Secretary Pompeo and Secretary Esper Speak at Munich Security Conference 2020

From February 14-16, 2020, Secretary of State Mike Pompeo and Secretary of Defense Mark Esper participated in the 56th Munich Security Conference with more than 30 heads of states and government and almost 100 foreign ministers. This year’s conference was focused on the state of the West.

Secretary Pompeo and Secretary Esper both delivered speeches that addressed major issues facing the West.  Among other issues, they highlighted the risks of 5G technology to if placed in the wrong hands.  Secretary Pompeo warned of Chinese 5G provider Huawei stating that “Huawei and other Chinese state-backed tech companies are Trojan horses for Chinese intelligence.” Secretary Esper echoed the sentiment stating that “regrettably, rather than change course, [Chinese] Party leadership continues its rampant technology theft, while resolving to eventually end its reliance on foreign innovation altogether, independently develop its own systems, and then dominate critical sectors and markets.  Huawei and 5G are today’s poster child for this nefarious activity.”

Please see below for the transcripts of their poignant remarks and links to watch the speeches.

Secretary Pompeo

Speech: The West is Winning

SECRETARY POMPEO: Well, good morning, everyone. It’s great to be with you all.

Foreign dignitaries, distinguished guests, ladies and gentlemen, members of Congress, who are with us here today, it’s my honor to be here this morning. It’s great to be back at the Munich Security Conference. I was just talking with some of the leaders. I’ve been here many times. I came here with Senator McCain. I came here as the CIA director. I’m also not new to Munich. If you’re looking for a good bierhalle from the late ‘80s, I can find it. (Laughter.)

This is also the third trip to Germany in just the past four months. I was in Berlin in November to celebrate the 30th anniversary of the fall of the Berlin Wall. It was an incredibly special trip for me, for me personally, because I had the incredible privilege to serve on freedom’s frontier from 1986 to 1989 patrolling the then East German-West German boundary during the Cold War as a young officer in the United States Army. I was just a little younger, not that much.

It was thrilling for me, I remember, to watch when freedom won, to watch people dancing on the Berlin Wall, as we all saw people who had been so cruelly separated for decades. It was an incredible celebration of freedom and of sovereignty. The people of East Berlin, and the people of East Germany, knew that the end of the Evil Empire’s occupation was at hand.

And our countries together have maintained our freedoms and our sovereignty for the past 30-plus years now. We should all be incredibly proud of that. We’ve done it through the challenges of radical Islamist terrorism, we’ve done it through a global financial crisis, and we’re doing it now in the face of an increasingly aggressive Chinese Communist Party.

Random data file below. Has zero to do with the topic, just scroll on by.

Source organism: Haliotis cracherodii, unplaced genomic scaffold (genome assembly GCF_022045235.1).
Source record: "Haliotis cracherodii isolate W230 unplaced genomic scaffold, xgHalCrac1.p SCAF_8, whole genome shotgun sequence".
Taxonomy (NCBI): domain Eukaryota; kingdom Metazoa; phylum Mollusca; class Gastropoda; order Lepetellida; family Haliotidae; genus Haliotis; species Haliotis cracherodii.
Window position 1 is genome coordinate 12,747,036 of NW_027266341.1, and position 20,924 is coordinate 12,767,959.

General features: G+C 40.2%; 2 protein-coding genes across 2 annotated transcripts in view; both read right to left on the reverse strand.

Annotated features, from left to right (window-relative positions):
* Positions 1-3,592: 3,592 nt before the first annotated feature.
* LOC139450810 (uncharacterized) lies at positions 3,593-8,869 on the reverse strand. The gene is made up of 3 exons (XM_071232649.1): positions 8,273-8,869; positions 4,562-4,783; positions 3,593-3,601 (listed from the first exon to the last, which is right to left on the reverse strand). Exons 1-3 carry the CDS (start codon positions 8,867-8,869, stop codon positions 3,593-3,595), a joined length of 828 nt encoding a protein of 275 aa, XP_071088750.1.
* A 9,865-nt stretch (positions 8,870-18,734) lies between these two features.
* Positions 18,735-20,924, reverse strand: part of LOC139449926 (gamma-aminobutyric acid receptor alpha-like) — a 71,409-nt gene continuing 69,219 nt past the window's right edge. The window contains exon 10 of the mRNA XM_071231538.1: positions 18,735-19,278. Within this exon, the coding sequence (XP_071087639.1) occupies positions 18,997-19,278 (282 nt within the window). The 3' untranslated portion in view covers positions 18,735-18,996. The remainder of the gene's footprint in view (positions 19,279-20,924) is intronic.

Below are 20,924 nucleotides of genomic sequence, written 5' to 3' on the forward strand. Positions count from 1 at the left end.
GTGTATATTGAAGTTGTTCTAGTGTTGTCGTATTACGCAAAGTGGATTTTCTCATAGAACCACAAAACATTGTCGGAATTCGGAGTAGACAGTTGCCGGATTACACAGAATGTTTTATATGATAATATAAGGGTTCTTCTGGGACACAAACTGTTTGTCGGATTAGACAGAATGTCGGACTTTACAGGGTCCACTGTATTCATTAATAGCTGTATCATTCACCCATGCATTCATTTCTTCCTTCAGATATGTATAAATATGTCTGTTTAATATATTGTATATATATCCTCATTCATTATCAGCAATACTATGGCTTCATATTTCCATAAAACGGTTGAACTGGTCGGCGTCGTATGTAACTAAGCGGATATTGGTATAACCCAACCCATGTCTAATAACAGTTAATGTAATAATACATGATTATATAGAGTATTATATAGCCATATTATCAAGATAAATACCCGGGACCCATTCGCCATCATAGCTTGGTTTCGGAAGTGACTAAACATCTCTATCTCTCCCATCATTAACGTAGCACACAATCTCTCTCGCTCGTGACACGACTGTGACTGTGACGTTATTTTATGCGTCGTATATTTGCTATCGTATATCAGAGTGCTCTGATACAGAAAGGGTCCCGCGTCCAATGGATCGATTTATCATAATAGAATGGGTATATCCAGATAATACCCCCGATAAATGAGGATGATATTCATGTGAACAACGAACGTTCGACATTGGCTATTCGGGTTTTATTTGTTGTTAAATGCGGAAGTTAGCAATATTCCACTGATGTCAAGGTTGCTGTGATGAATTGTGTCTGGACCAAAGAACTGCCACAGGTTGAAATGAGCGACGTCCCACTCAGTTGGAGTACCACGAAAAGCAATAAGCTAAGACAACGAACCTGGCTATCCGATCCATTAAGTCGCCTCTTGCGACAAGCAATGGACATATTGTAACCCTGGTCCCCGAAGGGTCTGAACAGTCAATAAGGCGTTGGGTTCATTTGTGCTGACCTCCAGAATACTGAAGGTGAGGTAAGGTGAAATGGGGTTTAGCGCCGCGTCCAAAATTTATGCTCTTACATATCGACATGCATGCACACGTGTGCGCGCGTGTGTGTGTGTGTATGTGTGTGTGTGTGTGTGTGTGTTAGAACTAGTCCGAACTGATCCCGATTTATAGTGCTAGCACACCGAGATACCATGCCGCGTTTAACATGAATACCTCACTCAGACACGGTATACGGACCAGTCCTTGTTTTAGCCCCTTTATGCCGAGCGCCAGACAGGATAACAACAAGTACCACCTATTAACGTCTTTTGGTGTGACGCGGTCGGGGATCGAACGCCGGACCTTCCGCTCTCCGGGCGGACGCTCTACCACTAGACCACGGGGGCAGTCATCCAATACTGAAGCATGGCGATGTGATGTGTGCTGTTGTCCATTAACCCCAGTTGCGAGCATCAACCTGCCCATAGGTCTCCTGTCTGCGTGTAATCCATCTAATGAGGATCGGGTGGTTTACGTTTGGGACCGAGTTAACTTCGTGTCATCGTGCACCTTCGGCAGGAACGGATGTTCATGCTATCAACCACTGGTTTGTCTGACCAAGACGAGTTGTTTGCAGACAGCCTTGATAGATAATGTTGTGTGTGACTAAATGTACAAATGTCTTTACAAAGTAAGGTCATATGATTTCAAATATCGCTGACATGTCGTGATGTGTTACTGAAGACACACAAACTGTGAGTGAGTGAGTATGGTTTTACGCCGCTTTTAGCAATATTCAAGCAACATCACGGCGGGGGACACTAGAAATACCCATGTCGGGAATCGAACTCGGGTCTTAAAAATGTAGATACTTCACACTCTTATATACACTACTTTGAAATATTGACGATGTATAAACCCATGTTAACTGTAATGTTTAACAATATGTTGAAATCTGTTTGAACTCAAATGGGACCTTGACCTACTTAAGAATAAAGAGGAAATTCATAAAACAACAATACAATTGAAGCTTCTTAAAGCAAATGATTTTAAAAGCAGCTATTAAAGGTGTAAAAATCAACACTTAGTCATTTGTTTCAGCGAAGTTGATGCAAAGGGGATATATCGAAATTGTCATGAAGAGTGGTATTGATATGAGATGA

But over the past few years, I’ve seen, we’ve all seen, democratic leaders questioning America’s commitment to the transatlantic alliance and America’s leadership in the world.

A few recent quotes from Western leaders. These quotes frankly surprised me.

The first was from the middle of 2017: Quote, “The fact that our friend and ally has come to question the very worth of its mantle of global leadership, puts into sharper focus the need for the rest of us to set our own clear and sovereign course.” End of quote.

The second one is from about a year ago. It said, quote: “The multilateral order is experiencing its perhaps gravest crisis since the emergence – its emergence after the Second World War.” End of quote.

The final one was from just yesterday. A quote suggested, quote, that the United States “rejects the international community.” End of quote.

I’m here this morning to tell you the facts. Those statements simply do not affect in any significant way or reflect reality. I am happy to report that the death of the transatlantic alliance is grossly over-exaggerated.

The West is winning. We are collectively winning. We’re doing it together.

Let’s start with a simple fact: Free nations are simply more successful than any other model that’s been tried in the history of civilization. Our governments respect basic human rights, they foster economic prosperity, and they keep us all secure.

It’s why so many people risk a dangerous journey across the Mediterranean to reach Greece and Italy, but you don’t see the world’s vulnerable people risking their lives to skip illegally en masse to countries like Iran or to Cuba.

It’s why people clamor to study in Cambridge, and not Caracas.

It’s why they compete to start businesses in Silicon Valley, but not in Saint Petersburg.